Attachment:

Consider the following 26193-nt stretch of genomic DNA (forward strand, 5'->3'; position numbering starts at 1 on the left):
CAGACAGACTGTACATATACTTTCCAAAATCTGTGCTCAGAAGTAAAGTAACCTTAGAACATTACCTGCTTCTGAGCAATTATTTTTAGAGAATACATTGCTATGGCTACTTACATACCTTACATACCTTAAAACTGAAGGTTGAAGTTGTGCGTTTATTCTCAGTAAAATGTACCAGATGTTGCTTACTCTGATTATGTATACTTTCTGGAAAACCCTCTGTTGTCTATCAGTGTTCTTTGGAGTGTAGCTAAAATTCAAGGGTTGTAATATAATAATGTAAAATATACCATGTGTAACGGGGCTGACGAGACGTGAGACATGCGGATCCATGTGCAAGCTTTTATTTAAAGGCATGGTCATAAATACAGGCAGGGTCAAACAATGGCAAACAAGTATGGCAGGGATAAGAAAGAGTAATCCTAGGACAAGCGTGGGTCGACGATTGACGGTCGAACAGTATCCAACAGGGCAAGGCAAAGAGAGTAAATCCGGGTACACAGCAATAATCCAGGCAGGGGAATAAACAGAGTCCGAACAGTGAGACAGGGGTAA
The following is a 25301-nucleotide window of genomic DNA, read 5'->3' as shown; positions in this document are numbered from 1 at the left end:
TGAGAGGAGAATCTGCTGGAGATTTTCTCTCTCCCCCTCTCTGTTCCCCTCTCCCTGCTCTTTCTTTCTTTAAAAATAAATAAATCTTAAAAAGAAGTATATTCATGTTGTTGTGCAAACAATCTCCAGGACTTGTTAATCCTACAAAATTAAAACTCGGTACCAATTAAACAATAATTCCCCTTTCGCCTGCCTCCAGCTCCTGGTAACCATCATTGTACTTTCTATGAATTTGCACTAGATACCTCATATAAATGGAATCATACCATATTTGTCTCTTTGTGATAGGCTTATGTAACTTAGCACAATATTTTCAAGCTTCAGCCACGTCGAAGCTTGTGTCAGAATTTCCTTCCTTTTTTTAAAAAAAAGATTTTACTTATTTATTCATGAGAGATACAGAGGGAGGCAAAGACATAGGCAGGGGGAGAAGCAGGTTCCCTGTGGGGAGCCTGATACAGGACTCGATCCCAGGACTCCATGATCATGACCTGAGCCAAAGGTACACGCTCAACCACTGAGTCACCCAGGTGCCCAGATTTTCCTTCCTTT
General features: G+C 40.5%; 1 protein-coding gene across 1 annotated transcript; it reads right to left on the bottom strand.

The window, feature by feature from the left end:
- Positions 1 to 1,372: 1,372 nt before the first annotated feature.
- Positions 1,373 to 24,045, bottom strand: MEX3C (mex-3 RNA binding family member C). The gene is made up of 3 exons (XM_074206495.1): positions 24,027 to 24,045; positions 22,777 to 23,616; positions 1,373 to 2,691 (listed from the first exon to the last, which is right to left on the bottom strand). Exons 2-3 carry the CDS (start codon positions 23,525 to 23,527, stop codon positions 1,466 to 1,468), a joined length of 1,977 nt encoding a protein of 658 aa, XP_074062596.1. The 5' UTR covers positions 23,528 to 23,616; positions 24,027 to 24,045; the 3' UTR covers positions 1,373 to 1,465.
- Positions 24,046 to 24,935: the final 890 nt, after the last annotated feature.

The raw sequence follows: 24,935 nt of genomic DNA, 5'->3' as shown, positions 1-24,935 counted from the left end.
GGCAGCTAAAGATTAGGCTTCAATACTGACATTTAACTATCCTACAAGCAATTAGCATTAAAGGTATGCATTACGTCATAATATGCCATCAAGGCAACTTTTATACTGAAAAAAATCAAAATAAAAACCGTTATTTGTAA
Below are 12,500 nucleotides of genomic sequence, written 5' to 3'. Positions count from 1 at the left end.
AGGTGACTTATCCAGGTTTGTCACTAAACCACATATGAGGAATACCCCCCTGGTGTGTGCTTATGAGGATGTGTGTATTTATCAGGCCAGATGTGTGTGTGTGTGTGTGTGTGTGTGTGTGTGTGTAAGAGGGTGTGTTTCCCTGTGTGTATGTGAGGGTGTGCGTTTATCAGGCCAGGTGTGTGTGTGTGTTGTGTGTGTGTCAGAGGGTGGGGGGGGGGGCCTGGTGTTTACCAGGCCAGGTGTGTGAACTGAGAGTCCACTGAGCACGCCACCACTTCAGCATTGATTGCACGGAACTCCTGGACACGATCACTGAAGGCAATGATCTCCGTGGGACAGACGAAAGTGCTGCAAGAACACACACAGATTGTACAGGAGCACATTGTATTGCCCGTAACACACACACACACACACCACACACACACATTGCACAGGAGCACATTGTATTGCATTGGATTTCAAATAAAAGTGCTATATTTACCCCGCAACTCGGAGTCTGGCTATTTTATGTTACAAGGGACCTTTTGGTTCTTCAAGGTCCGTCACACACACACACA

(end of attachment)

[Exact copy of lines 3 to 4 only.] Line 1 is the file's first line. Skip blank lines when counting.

The following is a 25301-nucleotide window of genomic DNA, read 5'->3' as shown; positions in this document are numbered from 1 at the left end:
TGAGAGGAGAATCTGCTGGAGATTTTCTCTCTCCCCCTCTCTGTTCCCCTCTCCCTGCTCTTTCTTTCTTTAAAAATAAATAAATCTTAAAAAGAAGTATATTCATGTTGTTGTGCAAACAATCTCCAGGACTTGTTAATCCTACAAAATTAAAACTCGGTACCAATTAAACAATAATTCCCCTTTCGCCTGCCTCCAGCTCCTGGTAACCATCATTGTACTTTCTATGAATTTGCACTAGATACCTCATATAAATGGAATCATACCATATTTGTCTCTTTGTGATAGGCTTATGTAACTTAGCACAATATTTTCAAGCTTCAGCCACGTCGAAGCTTGTGTCAGAATTTCCTTCCTTTTTTTAAAAAAAAGATTTTACTTATTTATTCATGAGAGATACAGAGGGAGGCAAAGACATAGGCAGGGGGAGAAGCAGGTTCCCTGTGGGGAGCCTGATACAGGACTCGATCCCAGGACTCCATGATCATGACCTGAGCCAAAGGTACACGCTCAACCACTGAGTCACCCAGGTGCCCAGATTTTCCTTCCTTT